A New York Times reporter not only gave money to a child pornographer, but did business with him and even signed on to an illegal porn website as a member and administrator, documents unsealed yesterday in a federal criminal proceeding in Nashville reveal.He claims in one court document, he only “posed” as a pedophile.

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By then, Berry was an adult recruiting minors to perform sexually on webcams.

After discovering this, Eichenwald found Berry a lawyer, who took him to the Department of Justice and got him immunity from prosecution in exchange for turning state’s evidence against four mostly gay and young men.

One of the gray areas that's getting greater attention in the age of social media is what constitutes "possession" of child pornography.

Most social media sites can now store large caches of images indefinitely on the Internet, lessening the need for viewers to download files to their computers.

All were eventually charged and convicted of making and distributing porn depicting underage teen boys.

After Eichenwald wrote a blockbuster story about Berry for the Times, his journalism techniques aroused controversy in press circles.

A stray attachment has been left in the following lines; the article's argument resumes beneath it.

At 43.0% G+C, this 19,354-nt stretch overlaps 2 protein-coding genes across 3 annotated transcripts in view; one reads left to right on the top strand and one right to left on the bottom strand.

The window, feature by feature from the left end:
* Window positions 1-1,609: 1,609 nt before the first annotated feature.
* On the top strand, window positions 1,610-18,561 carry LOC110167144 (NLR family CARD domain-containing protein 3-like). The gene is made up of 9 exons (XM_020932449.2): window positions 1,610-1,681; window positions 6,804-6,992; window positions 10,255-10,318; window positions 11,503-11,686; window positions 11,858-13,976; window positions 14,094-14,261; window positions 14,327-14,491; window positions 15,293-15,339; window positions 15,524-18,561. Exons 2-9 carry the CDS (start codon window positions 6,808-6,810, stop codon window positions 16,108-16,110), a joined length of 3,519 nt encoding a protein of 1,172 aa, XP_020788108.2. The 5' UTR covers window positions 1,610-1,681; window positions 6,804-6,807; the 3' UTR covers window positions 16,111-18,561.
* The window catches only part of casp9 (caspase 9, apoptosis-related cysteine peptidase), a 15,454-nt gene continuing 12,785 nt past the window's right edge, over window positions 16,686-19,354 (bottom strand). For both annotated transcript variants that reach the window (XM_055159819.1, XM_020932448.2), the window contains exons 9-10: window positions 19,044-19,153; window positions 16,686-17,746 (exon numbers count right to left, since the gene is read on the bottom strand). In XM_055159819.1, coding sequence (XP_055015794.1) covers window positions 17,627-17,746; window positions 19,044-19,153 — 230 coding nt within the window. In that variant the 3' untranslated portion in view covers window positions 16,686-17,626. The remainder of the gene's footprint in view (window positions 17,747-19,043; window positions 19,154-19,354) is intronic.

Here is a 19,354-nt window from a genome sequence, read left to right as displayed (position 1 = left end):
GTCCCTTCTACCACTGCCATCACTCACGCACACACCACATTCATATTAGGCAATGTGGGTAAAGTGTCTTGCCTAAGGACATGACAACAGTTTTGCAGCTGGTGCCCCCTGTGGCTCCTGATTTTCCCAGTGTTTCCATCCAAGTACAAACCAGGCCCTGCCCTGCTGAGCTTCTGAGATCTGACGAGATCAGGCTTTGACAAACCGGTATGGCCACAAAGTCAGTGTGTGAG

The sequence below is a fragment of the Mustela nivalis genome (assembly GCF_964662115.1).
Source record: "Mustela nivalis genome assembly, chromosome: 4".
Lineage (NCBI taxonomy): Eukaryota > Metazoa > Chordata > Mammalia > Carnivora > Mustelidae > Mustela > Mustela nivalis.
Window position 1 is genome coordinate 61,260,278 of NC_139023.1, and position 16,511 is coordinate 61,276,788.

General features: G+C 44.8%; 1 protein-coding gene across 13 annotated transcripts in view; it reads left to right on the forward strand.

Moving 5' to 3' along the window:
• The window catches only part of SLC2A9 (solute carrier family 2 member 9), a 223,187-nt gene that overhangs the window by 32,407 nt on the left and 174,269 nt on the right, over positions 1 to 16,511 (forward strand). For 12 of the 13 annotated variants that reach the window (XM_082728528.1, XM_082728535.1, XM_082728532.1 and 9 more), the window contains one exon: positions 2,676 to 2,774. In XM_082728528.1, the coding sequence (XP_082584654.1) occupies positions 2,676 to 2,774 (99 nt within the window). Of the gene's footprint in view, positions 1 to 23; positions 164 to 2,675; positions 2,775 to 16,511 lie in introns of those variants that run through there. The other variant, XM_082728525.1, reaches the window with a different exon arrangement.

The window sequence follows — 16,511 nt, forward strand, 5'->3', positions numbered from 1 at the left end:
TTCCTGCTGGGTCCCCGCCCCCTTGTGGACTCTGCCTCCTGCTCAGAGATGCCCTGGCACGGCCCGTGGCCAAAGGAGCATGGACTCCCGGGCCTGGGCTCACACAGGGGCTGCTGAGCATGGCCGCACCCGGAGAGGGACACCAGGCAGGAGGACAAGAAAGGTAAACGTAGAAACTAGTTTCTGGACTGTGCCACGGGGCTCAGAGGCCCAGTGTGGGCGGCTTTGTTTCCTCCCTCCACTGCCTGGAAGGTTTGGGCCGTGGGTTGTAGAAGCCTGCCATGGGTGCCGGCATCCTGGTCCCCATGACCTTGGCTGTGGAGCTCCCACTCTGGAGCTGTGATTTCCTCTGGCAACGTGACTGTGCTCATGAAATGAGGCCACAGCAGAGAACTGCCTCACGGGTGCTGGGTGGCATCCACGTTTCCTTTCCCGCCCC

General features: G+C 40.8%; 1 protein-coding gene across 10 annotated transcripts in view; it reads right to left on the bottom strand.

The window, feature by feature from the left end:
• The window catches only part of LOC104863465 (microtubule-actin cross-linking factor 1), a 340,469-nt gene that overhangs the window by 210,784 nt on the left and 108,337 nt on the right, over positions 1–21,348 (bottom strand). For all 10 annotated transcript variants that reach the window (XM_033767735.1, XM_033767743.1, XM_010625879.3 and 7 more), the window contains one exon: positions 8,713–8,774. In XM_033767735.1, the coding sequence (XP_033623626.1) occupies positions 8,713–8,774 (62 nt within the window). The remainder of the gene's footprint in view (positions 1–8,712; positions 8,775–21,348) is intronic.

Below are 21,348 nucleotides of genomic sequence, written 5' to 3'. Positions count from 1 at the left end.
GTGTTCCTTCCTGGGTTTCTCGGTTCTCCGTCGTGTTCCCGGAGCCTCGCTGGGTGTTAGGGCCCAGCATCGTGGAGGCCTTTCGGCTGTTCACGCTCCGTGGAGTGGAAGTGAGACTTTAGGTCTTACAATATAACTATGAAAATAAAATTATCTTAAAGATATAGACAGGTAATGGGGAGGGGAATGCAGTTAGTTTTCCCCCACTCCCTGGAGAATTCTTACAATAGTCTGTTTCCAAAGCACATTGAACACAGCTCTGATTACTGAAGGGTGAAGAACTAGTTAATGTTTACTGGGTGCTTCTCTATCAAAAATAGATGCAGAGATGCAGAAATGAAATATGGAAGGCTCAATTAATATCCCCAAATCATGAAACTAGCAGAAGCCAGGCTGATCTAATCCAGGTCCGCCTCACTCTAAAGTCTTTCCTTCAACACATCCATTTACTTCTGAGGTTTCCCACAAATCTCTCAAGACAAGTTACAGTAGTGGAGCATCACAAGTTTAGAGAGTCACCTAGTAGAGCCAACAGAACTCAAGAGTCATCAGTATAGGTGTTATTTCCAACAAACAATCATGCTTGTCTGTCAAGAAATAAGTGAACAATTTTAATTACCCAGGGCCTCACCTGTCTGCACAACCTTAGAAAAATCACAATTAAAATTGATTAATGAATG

Testifying there, Eichenwald said he was not acting as a reporter when he gave Berry the money, but was trying to save him from sexual exploitation and later demanded the money back before he started doing a Times piece.

This summer, a court hearing in the Nashville case revealed that Eichenwald gave yet more money to Berry, again without telling his editors.

Although it was used prior, the term "selfie" quickly became part of the mainstream lexicon in 2013 when its use became so common that it was named the "Oxford Dictionaries Word of the Year." For the uninitiated, a selfie is a self-portrait photograph that's often taken with a camera phone, webcam, or digital camera.